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24 April 2017 07:35 (South Africa)
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Best journalist in the world?

  • Branko Brkic
    branko3048 a ray
    Branko Brkic

    Brkic is the founder and editor of The Daily Maverick.

    He has edited magazines on business and politics, technology, and wildlife. He has also published fiction and non-fiction books, most of them in Serbian. Though he has never pretended to be a reporter, his wide knowledge of politics (especially in America), combined with his experiences in a disintegrating Yugoslavia, gives him an unusual outlook on events in South Africa.

    Despite the vowel-poor surname, he tells anyone who asks that he hails from Hyde Park, Johannesburg, having spent most of his adult life in South Africa.

    Recent columns:

  • Media
David Remnick

Since he won a Pulitzer Prize in his mid-thirties and landed a job as a New Yorker staff writer, there’s been every reason on Earth to hate David Remnick. Now there’s another one. Working in his spare time, the man with the most sought-after (and best-paid) journalist’s job in the world has written his sixth book: a best-selling 672-page tome about Barack Obama.

“Obviously I have a day job, a day job that bleeds into the night, and it takes up a lot of time, and joyfully so. And I hadn’t written a book in twelve years. So I thought I’d give it a try, see if I can do this.”

Where to start? There are at least five reasons here for lesser journalists to throw themselves under a train. Of course, next to this guy, everyone on the planet is a lesser journalist – the order of the list of infuriating things about the extract isn’t going to change that. Best, then, to start with the most infuriating and work down.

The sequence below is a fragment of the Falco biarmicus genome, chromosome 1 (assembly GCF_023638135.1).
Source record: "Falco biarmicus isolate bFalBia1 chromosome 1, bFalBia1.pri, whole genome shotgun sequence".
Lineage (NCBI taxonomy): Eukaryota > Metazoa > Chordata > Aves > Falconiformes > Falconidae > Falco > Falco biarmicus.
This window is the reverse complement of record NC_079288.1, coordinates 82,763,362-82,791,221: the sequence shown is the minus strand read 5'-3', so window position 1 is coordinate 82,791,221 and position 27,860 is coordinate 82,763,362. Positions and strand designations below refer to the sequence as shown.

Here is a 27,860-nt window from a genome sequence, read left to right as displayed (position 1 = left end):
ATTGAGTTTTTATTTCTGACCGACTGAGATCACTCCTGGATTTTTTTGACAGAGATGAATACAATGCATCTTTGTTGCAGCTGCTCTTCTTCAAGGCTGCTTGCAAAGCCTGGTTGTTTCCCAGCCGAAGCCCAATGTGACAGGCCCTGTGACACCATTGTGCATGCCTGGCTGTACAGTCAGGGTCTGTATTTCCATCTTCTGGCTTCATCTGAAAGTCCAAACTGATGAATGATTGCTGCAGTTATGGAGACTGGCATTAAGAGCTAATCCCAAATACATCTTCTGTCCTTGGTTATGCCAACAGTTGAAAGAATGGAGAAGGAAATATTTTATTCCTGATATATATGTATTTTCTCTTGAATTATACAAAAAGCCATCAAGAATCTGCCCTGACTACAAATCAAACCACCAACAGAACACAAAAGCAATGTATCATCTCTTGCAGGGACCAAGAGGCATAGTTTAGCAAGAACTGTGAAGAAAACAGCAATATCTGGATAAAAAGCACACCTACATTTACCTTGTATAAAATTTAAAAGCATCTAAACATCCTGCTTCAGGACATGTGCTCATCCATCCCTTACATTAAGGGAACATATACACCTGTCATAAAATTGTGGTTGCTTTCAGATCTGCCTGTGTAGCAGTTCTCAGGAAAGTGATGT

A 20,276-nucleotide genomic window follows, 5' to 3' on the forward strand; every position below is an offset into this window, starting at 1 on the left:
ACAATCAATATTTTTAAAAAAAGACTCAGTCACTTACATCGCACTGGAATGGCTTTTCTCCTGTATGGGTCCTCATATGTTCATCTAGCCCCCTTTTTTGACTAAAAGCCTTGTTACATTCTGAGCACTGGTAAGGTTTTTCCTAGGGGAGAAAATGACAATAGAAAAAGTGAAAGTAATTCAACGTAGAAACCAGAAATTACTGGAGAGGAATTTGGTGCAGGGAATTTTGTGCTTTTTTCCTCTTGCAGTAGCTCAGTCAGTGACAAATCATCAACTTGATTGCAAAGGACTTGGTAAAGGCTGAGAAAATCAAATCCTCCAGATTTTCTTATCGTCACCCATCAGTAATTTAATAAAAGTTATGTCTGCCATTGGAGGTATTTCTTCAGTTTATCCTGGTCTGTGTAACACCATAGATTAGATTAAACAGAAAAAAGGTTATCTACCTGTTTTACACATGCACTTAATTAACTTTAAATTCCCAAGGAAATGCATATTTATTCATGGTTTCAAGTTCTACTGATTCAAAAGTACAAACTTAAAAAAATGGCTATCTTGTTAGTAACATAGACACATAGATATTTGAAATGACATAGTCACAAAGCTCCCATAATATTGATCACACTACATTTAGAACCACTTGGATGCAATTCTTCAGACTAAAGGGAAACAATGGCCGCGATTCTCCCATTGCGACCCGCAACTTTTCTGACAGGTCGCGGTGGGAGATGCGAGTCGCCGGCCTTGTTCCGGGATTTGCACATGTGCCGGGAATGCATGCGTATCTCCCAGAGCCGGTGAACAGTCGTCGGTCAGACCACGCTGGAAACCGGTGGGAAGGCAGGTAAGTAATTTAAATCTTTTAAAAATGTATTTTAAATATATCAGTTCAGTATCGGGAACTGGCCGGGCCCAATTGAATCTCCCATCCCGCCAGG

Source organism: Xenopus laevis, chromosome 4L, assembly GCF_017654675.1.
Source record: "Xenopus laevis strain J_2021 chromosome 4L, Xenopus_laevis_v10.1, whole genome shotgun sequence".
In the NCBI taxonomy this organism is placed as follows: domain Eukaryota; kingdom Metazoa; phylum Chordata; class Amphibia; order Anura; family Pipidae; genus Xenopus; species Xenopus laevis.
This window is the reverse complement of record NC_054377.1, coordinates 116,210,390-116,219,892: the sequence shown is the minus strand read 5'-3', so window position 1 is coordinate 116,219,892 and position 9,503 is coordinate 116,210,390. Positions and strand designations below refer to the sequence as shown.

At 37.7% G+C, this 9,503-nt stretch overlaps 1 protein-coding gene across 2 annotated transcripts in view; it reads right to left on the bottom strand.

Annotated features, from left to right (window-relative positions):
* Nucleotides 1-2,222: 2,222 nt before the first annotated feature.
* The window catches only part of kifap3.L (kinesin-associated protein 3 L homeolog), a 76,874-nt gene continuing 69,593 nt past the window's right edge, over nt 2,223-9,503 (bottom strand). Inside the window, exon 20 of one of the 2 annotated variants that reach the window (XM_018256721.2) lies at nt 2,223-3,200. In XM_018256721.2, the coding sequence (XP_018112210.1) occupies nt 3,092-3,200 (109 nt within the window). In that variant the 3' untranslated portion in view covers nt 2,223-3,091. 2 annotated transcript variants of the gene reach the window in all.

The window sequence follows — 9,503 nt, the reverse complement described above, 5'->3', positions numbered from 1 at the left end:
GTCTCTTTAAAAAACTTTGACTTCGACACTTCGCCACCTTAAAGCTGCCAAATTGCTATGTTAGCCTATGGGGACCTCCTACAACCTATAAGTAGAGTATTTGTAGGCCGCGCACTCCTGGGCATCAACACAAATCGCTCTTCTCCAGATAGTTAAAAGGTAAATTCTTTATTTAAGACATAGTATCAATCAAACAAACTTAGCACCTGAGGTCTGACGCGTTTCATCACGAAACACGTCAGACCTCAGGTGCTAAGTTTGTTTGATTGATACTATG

1. The word “obviously”. Why should it be “obvious” that he has a day job? This is April 2010; thousands of journalists who had day jobs in April 2008 don’t have them anymore. But with him, it actually is obvious that he has a day job. It’s obvious because just about every journalist that got laid off in the last two years knows who he is. He’s the editor of the New Yorker.
  2. He’s the editor of the New Yorker. (A close contender for number one.)
  3. A day job that bleeds “joyfully” into the night. He’s the editor of the New Yorker, and he’s rubbing it in.
  4. He hadn’t written a book in twelve years and thought he’d give it a try. What? Give it a “try”? Dude had written five books before this, and his first, published when he was 35, won him a Pulitzer Prize. Give it a “try”? (Also a close contender for number one.)
  5. He said these words on the Charlie Rose show, during a full hour dedicated entirely to him and his new book. Only statesmen, billionaires and Nobel Prize-winners get a full hour on the Charlie Rose show. (Another close contender for number one.)

It’s maybe wise, given the above, to get the sickening tale of his life over with quickly.